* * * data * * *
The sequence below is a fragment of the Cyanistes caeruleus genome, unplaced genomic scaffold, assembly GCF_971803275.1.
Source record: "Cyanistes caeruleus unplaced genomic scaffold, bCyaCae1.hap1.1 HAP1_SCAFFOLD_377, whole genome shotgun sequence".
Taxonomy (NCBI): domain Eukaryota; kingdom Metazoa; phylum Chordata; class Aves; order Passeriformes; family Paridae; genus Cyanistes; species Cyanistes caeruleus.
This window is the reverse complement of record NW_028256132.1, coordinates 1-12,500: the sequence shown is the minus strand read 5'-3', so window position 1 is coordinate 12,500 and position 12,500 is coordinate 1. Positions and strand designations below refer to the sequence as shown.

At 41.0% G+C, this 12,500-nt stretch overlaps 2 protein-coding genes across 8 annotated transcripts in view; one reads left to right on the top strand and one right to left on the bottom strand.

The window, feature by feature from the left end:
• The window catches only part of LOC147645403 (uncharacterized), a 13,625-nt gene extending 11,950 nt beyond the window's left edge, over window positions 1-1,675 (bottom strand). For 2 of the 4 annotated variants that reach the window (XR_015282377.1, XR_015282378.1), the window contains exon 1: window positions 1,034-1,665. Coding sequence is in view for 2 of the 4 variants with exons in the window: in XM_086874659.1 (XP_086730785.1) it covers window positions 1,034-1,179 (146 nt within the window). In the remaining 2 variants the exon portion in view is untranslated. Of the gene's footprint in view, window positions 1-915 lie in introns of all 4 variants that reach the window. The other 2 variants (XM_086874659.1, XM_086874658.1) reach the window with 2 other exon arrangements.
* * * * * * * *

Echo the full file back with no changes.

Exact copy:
The sequence below is a fragment of the Cyanistes caeruleus genome, unplaced genomic scaffold, assembly GCF_971803275.1.
Source record: "Cyanistes caeruleus unplaced genomic scaffold, bCyaCae1.hap1.1 HAP1_SCAFFOLD_377, whole genome shotgun sequence".
Taxonomy (NCBI): domain Eukaryota; kingdom Metazoa; phylum Chordata; class Aves; order Passeriformes; family Paridae; genus Cyanistes; species Cyanistes caeruleus.
This window is the reverse complement of record NW_028256132.1, coordinates 1-12,500: the sequence shown is the minus strand read 5'-3', so window position 1 is coordinate 12,500 and position 12,500 is coordinate 1. Positions and strand designations below refer to the sequence as shown.

At 41.0% G+C, this 12,500-nt stretch overlaps 2 protein-coding genes across 8 annotated transcripts in view; one reads left to right on the top strand and one right to left on the bottom strand.

The window, feature by feature from the left end:
• The window catches only part of LOC147645403 (uncharacterized), a 13,625-nt gene extending 11,950 nt beyond the window's left edge, over window positions 1-1,675 (bottom strand). For 2 of the 4 annotated variants that reach the window (XR_015282377.1, XR_015282378.1), the window contains exon 1: window positions 1,034-1,665. Coding sequence is in view for 2 of the 4 variants with exons in the window: in XM_086874659.1 (XP_086730785.1) it covers window positions 1,034-1,179 (146 nt within the window). In the remaining 2 variants the exon portion in view is untranslated. Of the gene's footprint in view, window positions 1-915 lie in introns of all 4 variants that reach the window. The other 2 variants (XM_086874659.1, XM_086874658.1) reach the window with 2 other exon arrangements.